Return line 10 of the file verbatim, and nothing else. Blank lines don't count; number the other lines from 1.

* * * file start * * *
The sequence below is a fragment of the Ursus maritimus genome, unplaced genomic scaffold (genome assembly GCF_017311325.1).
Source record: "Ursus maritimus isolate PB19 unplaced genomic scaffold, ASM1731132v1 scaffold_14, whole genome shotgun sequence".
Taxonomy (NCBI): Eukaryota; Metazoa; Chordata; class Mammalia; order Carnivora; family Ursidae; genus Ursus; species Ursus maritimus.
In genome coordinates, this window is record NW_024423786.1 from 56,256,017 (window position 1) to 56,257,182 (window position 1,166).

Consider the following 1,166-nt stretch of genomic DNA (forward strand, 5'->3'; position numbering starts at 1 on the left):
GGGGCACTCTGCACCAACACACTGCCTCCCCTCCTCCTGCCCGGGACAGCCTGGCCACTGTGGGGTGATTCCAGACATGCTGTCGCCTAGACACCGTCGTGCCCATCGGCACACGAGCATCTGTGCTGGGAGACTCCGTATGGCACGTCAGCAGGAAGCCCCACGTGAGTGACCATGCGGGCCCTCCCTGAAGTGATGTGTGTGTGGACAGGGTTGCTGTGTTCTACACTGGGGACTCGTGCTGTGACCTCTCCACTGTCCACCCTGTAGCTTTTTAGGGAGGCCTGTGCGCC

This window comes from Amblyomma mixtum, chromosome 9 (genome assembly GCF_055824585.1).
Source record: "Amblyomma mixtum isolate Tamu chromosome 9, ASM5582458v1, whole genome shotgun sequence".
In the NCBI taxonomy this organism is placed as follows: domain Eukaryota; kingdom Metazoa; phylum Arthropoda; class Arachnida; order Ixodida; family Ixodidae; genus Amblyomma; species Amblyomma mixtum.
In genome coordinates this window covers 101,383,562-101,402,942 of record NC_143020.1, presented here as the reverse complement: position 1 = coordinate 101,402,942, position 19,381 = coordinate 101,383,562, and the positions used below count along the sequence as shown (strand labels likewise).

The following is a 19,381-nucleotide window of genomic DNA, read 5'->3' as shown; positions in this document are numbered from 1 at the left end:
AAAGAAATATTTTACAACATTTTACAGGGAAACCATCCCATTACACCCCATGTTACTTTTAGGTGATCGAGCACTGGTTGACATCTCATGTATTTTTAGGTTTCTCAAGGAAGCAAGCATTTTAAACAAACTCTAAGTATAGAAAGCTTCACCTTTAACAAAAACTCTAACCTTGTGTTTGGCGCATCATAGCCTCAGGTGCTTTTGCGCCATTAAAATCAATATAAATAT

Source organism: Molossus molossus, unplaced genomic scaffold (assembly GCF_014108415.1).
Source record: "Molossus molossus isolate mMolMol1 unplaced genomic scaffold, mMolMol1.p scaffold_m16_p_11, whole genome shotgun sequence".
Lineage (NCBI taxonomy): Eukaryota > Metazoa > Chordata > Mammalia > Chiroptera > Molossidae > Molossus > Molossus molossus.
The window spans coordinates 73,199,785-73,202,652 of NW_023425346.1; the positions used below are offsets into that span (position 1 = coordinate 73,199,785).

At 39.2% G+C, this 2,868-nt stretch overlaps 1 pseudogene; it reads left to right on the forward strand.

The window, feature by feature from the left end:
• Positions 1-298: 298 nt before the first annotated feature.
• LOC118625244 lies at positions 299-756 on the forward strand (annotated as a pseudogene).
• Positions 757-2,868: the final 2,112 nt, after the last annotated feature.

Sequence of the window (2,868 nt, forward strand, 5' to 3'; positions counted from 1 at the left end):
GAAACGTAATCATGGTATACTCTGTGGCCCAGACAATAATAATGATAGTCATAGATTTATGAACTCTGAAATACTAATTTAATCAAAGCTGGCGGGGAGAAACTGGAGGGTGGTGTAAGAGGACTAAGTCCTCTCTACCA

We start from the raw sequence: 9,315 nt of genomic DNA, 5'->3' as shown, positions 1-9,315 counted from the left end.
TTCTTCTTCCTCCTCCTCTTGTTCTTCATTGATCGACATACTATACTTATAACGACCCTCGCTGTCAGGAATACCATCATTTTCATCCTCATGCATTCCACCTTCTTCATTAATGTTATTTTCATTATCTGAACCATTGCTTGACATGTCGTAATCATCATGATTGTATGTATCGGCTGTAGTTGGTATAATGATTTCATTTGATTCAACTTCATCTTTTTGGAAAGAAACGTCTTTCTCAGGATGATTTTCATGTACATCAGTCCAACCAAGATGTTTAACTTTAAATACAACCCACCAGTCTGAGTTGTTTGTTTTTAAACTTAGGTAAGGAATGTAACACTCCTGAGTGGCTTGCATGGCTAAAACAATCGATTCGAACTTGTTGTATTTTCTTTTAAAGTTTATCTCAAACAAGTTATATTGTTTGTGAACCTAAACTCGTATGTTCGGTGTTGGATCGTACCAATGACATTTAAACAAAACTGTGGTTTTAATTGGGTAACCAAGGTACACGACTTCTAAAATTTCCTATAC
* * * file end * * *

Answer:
In genome coordinates this window covers 101,383,562-101,402,942 of record NC_143020.1, presented here as the reverse complement: position 1 = coordinate 101,402,942, position 19,381 = coordinate 101,383,562, and the positions used below count along the sequence as shown (strand labels likewise).